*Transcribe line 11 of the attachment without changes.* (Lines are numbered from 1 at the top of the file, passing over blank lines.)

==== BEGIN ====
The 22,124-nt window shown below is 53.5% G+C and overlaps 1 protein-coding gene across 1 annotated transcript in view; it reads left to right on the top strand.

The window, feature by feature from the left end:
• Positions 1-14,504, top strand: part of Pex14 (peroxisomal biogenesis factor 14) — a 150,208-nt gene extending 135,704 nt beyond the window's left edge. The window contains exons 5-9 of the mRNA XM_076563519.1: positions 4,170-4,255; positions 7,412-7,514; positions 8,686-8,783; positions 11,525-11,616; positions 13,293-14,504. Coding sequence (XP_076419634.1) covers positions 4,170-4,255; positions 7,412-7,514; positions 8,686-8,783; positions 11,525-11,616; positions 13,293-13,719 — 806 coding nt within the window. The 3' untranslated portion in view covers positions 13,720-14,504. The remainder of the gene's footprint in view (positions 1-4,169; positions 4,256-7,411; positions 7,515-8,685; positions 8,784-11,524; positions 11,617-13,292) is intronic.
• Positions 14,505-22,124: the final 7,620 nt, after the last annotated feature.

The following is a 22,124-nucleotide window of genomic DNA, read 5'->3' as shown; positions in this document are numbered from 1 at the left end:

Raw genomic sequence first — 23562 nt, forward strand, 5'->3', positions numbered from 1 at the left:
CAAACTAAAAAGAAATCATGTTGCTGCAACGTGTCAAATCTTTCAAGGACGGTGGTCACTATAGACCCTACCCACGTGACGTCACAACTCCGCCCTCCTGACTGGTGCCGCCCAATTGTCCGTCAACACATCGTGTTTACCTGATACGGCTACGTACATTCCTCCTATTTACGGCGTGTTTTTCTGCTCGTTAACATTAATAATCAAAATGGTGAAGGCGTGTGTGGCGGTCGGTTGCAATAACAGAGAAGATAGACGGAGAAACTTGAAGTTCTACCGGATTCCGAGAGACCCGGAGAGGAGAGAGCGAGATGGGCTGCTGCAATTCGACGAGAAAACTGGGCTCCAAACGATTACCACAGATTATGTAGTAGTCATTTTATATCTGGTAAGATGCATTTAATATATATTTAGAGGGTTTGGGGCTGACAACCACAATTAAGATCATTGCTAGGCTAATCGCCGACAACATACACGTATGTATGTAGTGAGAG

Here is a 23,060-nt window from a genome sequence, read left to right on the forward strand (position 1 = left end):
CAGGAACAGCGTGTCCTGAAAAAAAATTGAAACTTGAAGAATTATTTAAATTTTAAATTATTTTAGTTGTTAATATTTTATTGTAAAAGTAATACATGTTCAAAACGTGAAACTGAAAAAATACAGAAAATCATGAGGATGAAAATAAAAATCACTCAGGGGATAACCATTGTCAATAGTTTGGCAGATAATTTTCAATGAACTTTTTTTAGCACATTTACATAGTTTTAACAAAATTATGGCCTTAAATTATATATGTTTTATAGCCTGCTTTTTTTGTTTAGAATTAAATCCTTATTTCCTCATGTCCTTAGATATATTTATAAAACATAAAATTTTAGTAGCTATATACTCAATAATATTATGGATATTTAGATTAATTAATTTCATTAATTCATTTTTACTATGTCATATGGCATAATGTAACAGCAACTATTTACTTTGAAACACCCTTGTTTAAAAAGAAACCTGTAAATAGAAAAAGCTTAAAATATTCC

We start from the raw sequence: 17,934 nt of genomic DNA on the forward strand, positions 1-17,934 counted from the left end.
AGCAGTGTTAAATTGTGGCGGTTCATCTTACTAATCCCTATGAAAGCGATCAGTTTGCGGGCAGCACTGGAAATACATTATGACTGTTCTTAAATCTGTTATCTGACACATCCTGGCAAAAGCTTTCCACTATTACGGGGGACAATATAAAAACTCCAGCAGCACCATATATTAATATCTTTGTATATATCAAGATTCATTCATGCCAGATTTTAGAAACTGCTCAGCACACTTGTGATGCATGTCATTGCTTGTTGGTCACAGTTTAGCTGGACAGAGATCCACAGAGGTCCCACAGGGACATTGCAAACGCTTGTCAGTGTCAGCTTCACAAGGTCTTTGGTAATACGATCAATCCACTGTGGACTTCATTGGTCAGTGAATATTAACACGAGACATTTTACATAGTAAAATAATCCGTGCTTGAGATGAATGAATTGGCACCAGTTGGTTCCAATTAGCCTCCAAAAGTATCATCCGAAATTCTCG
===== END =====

AGCAGTGTTAAATTGTGGCGGTTCATCTTACTAATCCCTATGAAAGCGATCAGTTTGCGGGCAGCACTGGAAATACATTATGACTGTTCTTAAATCTGTTATCTGACACATCCTGGCAAAAGCTTTCCACTATTACGGGGGACAATATAAAAACTCCAGCAGCACCATATATTAATATCTTTGTATATATCAAGATTCATTCATGCCAGATTTTAGAAACTGCTCAGCACACTTGTGATGCATGTCATTGCTTGTTGGTCACAGTTTAGCTGGACAGAGATCCACAGAGGTCCCACAGGGACATTGCAAACGCTTGTCAGTGTCAGCTTCACAAGGTCTTTGGTAATACGATCAATCCACTGTGGACTTCATTGGTCAGTGAATATTAACACGAGACATTTTACATAGTAAAATAATCCGTGCTTGAGATGAATGAATTGGCACCAGTTGGTTCCAATTAGCCTCCAAAAGTATCATCCGAAATTCTCG